Trucking company lays off 122 workers, closes Meriden terminal

Trucking company lays off 122 workers, closes Meriden terminal



MERIDEN — New England Motor Freight has filed for Chapter 11 bankruptcy and has laid off 122 employees at its trucking terminal on Research Parkway.

As part of a plan to close its operations across the U.S., New England Motor Freight closed its 475 Research Parkway terminal March 1, according to a filing with the state Labor Department. The 122 layoffs occurred between Feb. 15 and March 1.

“Any time we see a loss of business in our city, it’s disappointing,” said Mayor Kevin Scarpati, who received a letter from the company on Feb. 25 notifying him of the closure.

Scarpati doesn’t know how many of the laid-off employees are Meriden residents.

“It’s going to be an impact to our community in one way or another,” he said.

NEMF, one of the country’s largest trucking companies with terminals through the Northeast and mid-Atlantic, voluntarily filed for bankruptcy at the recommendation of its advisers on Feb. 11 “to facilitate an orderly wind-down of its operations,” the company said in a statement.

“We have worked hard to explore options for New England Motor Freight, but the macro-economic factors confronting this industry are significant,” Vincent Colistra, chief restructuring officer, said in a statement announcing the bankruptcy. “Following two years of losses, and with continuing and unsustainable rises in overhead as well as a severe industry shortage of drivers, we have concluded that the company has no choice but to proceed with an orderly wind-down of operations in a Chapter 11 proceeding.”

Company representatives couldn’t be reached for further comment. A voice mail message at the company’s corporate headquarters said the office was closed.

The company, founded in 1977, is based in Elizabeth, New Jersey, and is owned by Paul McCartney’s father-in-law. The company has about 40 terminals throughout the Northeast, Midwest, Mid-Atlantic and Puerto Rico and provides less-than-truckload carrier services. Less-than-truckload operators combine smaller orders from multiple customers on each truck.

The Research Parkway terminal was the company’s only in Connecticut. The commercial building is 516,622 square feet and the parcel is assessed in total at $1.9 million, which includes the value of the building, land and “yard items,” according to city records.

The bankruptcy filing follows what many consider the best year for trucking companies in recent history, as strong freight volumes and tight capacity drove up the prices shippers pay for truck transportation, the Wall Street Journal reported.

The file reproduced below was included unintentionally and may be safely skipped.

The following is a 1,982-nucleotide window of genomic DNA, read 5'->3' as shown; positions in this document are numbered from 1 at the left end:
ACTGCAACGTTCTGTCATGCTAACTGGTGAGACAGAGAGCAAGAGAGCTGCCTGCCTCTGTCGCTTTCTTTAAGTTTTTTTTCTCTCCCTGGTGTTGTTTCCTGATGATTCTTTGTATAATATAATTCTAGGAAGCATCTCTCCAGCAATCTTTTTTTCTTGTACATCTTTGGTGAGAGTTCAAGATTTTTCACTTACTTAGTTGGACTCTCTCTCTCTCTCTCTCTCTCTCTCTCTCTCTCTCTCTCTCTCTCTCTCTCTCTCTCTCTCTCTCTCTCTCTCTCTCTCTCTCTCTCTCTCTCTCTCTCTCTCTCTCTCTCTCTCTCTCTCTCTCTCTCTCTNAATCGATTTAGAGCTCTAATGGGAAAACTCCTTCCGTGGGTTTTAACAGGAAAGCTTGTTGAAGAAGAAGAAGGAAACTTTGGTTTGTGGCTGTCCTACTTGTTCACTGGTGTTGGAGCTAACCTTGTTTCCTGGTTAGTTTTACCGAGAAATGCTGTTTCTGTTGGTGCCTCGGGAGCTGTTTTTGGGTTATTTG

The bankruptcy filing came a month after the company announced a 5.4 percent general rate increase that took effect Feb. 4. The company called itself “one of the most financially stable regional carriers in the Northeast” on its website.

The Wall Street Journal report said this is the largest trucking bankruptcy since 2002, when Consolidated Freightways Corp. shut down, according to Satish Jindel, president of industry research group SJ Consulting Group Inc.

The company this week agreed to boost the severance package offered to about 2,500 full-time employees after they filed a class-action complaint claiming the company did not provide them with proper notice of the layoffs under the federal WARN Act.

The law requires employers to provide workers with 60 days’ notice ahead of a closing or mass layoff, but hundreds of the company’s employees reported getting an informal heads-up only days before working their last shift.

The amended severance package provides up to an additional $2.7 million to the workers, a roughly 20 percent increase from the original proposal, Chuck Ercole, a partner at Klehr Harrison Harvey Branzburg LLP in Philadelphia and one of the attorneys representing the employees, told the Morning Call newspaper in Allentown, Pennsylvania.

The settlement allows each full-time employee, union and nonunion, to get eight weeks of fully paid health care benefits and at least 14½ days of pay — up to five weeks pay if the workers had more than two weeks of unused vacation and time off, Ercole told the paper.

Most of the employees laid off in Meriden are represented by the International Association of Machinists and Aerospace Workers, AFL-CIO Local 447 of District 15, according to the letter the company sent to Scarpati.

The association couldn’t immediately be reached for comment.

mzabierek@record-journal.com

203-317-2279

Twitter: @MatthewZabierek


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